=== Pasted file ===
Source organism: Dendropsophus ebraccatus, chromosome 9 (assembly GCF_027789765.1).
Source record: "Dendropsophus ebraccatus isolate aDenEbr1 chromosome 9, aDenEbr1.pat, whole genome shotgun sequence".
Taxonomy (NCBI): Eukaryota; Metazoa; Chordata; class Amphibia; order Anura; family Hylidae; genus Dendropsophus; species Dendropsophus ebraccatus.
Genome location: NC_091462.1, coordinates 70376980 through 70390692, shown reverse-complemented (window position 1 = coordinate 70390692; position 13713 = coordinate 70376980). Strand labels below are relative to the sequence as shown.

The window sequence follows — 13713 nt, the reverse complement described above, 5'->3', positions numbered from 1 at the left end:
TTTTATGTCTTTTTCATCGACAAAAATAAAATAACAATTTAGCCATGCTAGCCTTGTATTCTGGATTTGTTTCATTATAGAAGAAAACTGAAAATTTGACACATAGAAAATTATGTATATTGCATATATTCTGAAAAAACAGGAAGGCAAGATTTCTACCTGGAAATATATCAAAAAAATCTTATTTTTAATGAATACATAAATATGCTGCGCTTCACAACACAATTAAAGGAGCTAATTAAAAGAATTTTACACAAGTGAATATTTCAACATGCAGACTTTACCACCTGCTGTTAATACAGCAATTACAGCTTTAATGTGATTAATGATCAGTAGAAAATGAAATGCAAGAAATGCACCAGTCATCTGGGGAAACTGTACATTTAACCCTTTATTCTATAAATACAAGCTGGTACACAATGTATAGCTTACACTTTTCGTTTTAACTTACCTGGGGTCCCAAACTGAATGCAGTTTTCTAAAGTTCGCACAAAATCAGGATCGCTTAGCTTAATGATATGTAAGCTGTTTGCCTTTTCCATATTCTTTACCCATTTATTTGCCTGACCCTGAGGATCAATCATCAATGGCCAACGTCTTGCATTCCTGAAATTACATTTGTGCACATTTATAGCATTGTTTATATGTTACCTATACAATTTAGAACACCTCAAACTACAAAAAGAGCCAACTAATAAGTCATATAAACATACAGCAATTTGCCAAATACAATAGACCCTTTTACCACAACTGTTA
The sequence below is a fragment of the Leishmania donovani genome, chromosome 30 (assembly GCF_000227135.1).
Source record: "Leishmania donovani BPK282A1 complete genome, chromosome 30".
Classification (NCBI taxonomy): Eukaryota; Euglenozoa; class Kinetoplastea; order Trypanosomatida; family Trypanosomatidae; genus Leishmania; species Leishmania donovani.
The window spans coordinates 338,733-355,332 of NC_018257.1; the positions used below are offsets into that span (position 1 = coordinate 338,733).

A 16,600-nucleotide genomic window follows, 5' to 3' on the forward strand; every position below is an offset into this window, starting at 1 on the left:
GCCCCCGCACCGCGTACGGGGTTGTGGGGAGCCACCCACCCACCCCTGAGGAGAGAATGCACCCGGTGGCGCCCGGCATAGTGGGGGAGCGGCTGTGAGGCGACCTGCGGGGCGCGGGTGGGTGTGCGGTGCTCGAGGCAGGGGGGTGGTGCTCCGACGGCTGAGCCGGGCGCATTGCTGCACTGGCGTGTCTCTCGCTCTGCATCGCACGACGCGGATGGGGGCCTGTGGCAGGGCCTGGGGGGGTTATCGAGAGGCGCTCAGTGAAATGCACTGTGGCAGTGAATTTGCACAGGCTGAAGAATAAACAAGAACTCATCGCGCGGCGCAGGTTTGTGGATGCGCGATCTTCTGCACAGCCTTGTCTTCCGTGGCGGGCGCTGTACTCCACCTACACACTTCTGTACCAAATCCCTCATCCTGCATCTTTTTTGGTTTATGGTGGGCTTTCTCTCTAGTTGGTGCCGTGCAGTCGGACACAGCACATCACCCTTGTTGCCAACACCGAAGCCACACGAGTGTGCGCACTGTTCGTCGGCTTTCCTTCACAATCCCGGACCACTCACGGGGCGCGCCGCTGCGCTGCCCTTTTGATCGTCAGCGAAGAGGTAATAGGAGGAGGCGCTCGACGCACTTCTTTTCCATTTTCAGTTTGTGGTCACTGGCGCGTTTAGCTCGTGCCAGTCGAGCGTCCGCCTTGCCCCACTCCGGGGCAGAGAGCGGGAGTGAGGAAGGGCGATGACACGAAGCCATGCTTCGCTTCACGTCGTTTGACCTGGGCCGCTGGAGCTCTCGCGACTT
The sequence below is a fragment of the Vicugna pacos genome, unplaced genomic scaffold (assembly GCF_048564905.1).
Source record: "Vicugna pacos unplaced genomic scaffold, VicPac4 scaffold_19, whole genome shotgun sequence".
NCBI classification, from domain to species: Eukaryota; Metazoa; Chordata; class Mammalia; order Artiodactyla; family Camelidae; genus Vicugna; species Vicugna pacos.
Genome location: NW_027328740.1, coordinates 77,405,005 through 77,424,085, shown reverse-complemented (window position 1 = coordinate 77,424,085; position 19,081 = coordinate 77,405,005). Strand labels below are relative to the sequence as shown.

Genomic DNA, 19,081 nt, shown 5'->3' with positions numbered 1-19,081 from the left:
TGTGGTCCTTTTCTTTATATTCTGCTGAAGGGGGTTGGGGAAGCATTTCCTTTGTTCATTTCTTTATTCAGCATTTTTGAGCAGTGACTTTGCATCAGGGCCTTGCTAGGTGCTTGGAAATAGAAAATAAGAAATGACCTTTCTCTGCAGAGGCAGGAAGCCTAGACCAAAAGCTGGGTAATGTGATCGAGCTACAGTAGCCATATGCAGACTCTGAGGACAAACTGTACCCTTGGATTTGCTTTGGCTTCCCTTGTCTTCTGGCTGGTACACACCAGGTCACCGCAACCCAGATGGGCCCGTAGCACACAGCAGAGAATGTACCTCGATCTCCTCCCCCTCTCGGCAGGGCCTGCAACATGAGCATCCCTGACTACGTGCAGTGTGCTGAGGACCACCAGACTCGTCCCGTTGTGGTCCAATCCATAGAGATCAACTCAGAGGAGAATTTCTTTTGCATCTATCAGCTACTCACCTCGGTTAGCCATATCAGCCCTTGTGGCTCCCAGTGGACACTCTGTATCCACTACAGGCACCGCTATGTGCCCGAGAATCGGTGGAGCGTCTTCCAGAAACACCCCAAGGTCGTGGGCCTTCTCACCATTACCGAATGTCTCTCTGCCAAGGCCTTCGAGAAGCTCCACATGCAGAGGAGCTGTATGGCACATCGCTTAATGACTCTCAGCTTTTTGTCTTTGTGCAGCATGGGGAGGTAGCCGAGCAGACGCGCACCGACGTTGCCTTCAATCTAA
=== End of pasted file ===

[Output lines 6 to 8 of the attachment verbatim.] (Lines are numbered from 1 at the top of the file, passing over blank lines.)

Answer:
TTTTATGTCTTTTTCATCGACAAAAATAAAATAACAATTTAGCCATGCTAGCCTTGTATTCTGGATTTGTTTCATTATAGAAGAAAACTGAAAATTTGACACATAGAAAATTATGTATATTGCATATATTCTGAAAAAACAGGAAGGCAAGATTTCTACCTGGAAATATATCAAAAAAATCTTATTTTTAATGAATACATAAATATGCTGCGCTTCACAACACAATTAAAGGAGCTAATTAAAAGAATTTTACACAAGTGAATATTTCAACATGCAGACTTTACCACCTGCTGTTAATACAGCAATTACAGCTTTAATGTGATTAATGATCAGTAGAAAATGAAATGCAAGAAATGCACCAGTCATCTGGGGAAACTGTACATTTAACCCTTTATTCTATAAATACAAGCTGGTACACAATGTATAGCTTACACTTTTCGTTTTAACTTACCTGGGGTCCCAAACTGAATGCAGTTTTCTAAAGTTCGCACAAAATCAGGATCGCTTAGCTTAATGATATGTAAGCTGTTTGCCTTTTCCATATTCTTTACCCATTTATTTGCCTGACCCTGAGGATCAATCATCAATGGCCAACGTCTTGCATTCCTGAAATTACATTTGTGCACATTTATAGCATTGTTTATATGTTACCTATACAATTTAGAACACCTCAAACTACAAAAAGAGCCAACTAATAAGTCATATAAACATACAGCAATTTGCCAAATACAATAGACCCTTTTACCACAACTGTTA
The sequence below is a fragment of the Leishmania donovani genome, chromosome 30 (assembly GCF_000227135.1).
Source record: "Leishmania donovani BPK282A1 complete genome, chromosome 30".